The fighting in Abkhazia in the early 90s had so many moving parts (historical and ethnic grudges, Russian manipulation, seemingly hypocritical North Caucasian intervention by Chechnyan free-lance militants against the Georgians) that every reporter involved had a difficult time weeding through the contradictions, confrontations, and conflicting view points of militants, politicians, and citizens of the region. Goltz does an excellent job of weaving together the necessary historical/political background, his own experience through his interviews with Shevardnadze, his relationship to the citizens of Sukhumi and their personal reflections, and his descriptions of the situation on the ground, with its constantly changing borders and the influx of foreign fighters and exodus of native Georgians. “Georgia Diary” gives great insight into the conflicts of the early 90s but leaves a great deal unresolved. This is not the fault of Goltz, it is simply the situation; very little has been resolved, even twenty years later.

Much is left unresolved in the closing of “A Little War that Shook the World” as well. Ronald d. Asmus was a diplomat and he writes like a diplomat. Very little is said about the ethnography and history of the region of the conflict. Asmus uses the conflict to comment on the relations between Russian and Nato affiliated countries.. Georgia is merely a pawn (which should be apparent by the cover of the book) in the power struggle between Russia and the West.   Hour by hour events of the summer of 2008 are meticulously chronicled,  including Saakashvili’s phone conversations and sleep schedule. This doesn’t actually  make for a boring read; it’s a nice juxtaposition of what seems like vanilla diplomacy and the visceral reactions of politicians. Vladimir Putin comes off as the quintessential evil, revenge driven antagonist. Asmus describes a closed-door meeting in which Putin literally mimed throat slitting in reference to Georgian plans to maintain sovereignty of South Ossetia. Much like the Nagorno Karabakh conflict, no one side, including the West, comes off looking particularly well. Mistakes were made by all. Unlike the Nargorno Karabakh conflict, there is a very obvious hierarchy of power and a concrete evidence of malicious intent on the side of the Russians. The most frustrating example is that of Russian “peacekeepers.” When Georgian troops advanced into the region, they were ordered not to fire on Russian peacekeepers, supposedly neutral forces stationed in the region to deter ethnic conflict. In one instance, Georgian forces allowed these individuals to pass only to have the peacekeepers turn around and open fire, killing Georgian soldiers. One the other hand, many Russian peacekeepers were killed who may have been simply attempting to keep the peace.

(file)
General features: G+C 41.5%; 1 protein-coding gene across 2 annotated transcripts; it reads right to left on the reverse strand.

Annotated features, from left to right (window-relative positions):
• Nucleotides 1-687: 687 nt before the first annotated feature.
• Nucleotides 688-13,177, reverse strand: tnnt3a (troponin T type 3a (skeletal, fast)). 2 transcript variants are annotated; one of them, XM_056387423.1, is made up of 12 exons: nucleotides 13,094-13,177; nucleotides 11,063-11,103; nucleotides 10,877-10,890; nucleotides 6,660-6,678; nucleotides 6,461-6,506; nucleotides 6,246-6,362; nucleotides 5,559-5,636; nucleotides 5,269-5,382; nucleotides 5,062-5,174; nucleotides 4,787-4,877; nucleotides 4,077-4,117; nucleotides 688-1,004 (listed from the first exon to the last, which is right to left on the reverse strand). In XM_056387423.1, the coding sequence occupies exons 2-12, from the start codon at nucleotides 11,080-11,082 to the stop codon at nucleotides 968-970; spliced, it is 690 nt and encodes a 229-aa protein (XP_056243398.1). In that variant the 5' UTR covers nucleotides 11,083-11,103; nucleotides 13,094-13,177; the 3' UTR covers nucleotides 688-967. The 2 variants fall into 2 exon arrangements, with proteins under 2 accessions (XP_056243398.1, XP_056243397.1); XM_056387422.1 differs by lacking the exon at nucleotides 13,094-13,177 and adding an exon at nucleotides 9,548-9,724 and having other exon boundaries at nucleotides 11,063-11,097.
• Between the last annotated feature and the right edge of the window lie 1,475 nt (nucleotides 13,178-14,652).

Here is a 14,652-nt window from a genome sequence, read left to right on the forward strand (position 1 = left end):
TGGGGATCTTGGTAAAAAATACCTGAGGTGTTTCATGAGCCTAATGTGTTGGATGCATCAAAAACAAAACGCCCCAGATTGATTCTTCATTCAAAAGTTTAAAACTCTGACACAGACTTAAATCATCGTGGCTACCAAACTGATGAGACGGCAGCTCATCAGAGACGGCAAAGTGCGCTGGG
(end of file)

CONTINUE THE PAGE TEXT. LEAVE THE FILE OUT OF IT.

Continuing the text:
“A Little War That Shook the World” mostly functions as a warning to the West. The Russian reactions and manipulations of  the “Kosovo Precedent” and its implications illustrates how much seemingly unrelated international events that many view as positive can be used to support a variety of conflicting idealogues. The Russian Government, who very much opposed the precedent, used it as supporting evidence for the Ossetian’s  right to autonomy (and a subsequent Russian annexation).

Both books help to explain the international implications of these separatist regions but neither (especially “The Little War”) will help the reader to understand much about the culture and history of the people living in them. That isn’t the intent of either author and would probably be a difficult feat. What is accomplished by both is an illustration of the importance of small countries and regions. Conflicts in countries and autonomous regions no one has ever heard of  are often the spark that lights an international brush fire. Asmus and Goltz both believe it would be in the West’s best interest to pay attention.

– Ben

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Caucasian Escapades

Writers: Ben Wheeler & Anna Harbaugh

Plan:  Post about our experience and any Caucasus-related items of interest including books, recordings, news, found items and artifacts. 

Trips: Primarily around Georgia, with visits to Armenia and Azerbaijan. 

Job: Teach English in Georgia’s Public Schools

Here is a New York Times article about our program, Teach and Learn with Georgia:

http://www.nytimes.com/2011/01/24/world/europe/24georgia.html?_r=1&scp=2&sq=teach%20in%20georgia&st=cse

It makes the program seem “challenging but at least unique.” That phrase, from what I can infer from the reading I’ve been doing to prepare for the trip, may be a quick way of summing up the history of this diverse region.  The next post will be a short list of Caucasus-related fiction and non-fiction we’ve been reading.